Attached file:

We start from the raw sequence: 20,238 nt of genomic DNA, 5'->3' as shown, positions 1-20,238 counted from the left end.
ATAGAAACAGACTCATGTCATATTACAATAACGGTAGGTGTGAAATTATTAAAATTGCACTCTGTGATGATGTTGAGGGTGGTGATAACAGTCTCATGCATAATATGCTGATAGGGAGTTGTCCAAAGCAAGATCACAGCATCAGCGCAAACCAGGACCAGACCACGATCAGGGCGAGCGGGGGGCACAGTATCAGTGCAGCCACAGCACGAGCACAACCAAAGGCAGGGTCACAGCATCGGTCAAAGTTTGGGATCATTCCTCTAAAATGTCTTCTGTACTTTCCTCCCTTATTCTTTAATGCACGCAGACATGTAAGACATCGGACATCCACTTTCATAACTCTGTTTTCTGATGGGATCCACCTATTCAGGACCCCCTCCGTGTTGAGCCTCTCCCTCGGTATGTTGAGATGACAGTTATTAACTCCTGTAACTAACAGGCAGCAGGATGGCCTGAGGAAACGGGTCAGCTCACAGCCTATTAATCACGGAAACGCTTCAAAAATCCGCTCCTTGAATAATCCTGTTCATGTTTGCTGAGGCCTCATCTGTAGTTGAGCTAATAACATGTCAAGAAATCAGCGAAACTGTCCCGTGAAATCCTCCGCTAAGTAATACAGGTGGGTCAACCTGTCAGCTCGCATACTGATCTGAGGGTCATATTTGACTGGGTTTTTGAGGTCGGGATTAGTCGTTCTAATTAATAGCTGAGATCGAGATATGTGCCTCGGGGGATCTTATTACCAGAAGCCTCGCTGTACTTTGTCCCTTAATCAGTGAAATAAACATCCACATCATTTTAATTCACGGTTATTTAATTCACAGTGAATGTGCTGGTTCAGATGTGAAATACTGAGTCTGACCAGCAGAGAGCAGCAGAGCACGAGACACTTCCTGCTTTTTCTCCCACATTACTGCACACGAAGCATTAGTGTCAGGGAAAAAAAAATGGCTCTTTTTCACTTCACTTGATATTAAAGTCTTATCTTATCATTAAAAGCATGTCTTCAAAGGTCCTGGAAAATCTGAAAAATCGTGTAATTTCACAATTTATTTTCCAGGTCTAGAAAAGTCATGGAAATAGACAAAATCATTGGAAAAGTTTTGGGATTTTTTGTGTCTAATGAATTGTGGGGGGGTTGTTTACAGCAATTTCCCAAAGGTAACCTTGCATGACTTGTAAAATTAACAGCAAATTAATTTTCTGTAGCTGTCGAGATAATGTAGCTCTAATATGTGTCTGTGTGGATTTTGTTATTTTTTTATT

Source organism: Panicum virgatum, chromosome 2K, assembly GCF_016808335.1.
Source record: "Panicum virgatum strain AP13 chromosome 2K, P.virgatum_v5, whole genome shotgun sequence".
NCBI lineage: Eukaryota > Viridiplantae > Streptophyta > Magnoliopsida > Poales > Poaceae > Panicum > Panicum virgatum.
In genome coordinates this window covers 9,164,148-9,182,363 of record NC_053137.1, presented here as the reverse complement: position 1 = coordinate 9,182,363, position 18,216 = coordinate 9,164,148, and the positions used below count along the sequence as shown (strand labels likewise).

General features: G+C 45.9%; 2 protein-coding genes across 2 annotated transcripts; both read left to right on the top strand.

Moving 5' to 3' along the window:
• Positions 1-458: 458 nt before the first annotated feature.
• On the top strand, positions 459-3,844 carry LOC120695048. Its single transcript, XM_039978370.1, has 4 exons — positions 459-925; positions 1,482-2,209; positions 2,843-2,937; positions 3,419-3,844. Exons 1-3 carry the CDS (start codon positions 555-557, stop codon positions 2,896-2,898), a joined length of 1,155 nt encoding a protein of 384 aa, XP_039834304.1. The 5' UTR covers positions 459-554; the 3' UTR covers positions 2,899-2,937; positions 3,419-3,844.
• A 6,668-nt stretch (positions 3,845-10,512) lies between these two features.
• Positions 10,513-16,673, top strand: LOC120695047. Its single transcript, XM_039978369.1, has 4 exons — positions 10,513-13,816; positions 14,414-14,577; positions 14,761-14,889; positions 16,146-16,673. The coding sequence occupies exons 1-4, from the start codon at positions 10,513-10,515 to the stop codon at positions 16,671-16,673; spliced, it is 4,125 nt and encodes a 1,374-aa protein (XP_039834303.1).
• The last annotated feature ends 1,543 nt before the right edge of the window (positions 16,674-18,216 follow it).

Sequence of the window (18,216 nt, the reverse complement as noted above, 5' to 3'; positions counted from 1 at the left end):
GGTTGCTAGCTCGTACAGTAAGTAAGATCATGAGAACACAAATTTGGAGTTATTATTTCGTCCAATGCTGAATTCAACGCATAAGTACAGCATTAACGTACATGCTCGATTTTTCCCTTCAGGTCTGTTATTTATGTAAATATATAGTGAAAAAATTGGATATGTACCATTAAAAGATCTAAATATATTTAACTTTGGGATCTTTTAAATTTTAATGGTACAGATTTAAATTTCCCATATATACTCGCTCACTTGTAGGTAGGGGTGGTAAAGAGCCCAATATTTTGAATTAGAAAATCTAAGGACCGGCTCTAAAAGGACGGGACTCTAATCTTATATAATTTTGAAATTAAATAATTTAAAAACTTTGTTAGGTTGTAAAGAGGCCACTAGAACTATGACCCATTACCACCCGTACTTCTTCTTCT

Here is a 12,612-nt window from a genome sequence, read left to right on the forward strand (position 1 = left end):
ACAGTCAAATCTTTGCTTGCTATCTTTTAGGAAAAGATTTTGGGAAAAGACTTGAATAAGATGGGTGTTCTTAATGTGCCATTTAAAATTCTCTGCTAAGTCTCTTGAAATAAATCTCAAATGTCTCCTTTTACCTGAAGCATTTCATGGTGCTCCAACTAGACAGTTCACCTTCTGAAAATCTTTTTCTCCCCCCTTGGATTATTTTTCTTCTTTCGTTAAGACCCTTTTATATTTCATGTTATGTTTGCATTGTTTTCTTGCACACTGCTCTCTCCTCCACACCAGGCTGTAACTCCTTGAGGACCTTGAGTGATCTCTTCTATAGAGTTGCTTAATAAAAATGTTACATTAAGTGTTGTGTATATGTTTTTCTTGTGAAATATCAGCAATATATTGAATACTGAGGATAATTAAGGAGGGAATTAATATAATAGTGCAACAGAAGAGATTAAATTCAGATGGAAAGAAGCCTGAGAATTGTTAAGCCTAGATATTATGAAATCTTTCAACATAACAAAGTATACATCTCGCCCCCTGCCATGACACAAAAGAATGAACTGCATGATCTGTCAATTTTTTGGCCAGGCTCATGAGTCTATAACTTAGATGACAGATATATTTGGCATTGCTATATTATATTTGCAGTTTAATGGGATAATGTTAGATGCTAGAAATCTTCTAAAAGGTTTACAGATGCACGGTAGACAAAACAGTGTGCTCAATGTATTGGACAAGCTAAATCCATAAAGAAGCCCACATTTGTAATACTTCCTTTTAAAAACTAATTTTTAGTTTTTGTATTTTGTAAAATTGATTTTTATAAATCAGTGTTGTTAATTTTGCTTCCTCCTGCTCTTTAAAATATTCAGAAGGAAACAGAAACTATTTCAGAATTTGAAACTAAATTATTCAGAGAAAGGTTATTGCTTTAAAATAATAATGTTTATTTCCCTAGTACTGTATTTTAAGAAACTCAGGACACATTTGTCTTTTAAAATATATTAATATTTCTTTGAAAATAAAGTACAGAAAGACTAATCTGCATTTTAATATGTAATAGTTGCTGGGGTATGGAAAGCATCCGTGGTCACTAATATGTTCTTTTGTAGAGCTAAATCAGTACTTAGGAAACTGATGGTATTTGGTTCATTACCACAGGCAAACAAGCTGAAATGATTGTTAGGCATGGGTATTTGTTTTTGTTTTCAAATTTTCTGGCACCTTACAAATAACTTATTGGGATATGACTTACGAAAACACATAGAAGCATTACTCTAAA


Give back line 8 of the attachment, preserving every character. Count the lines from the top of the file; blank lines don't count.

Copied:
Moving 5' to 3' along the window: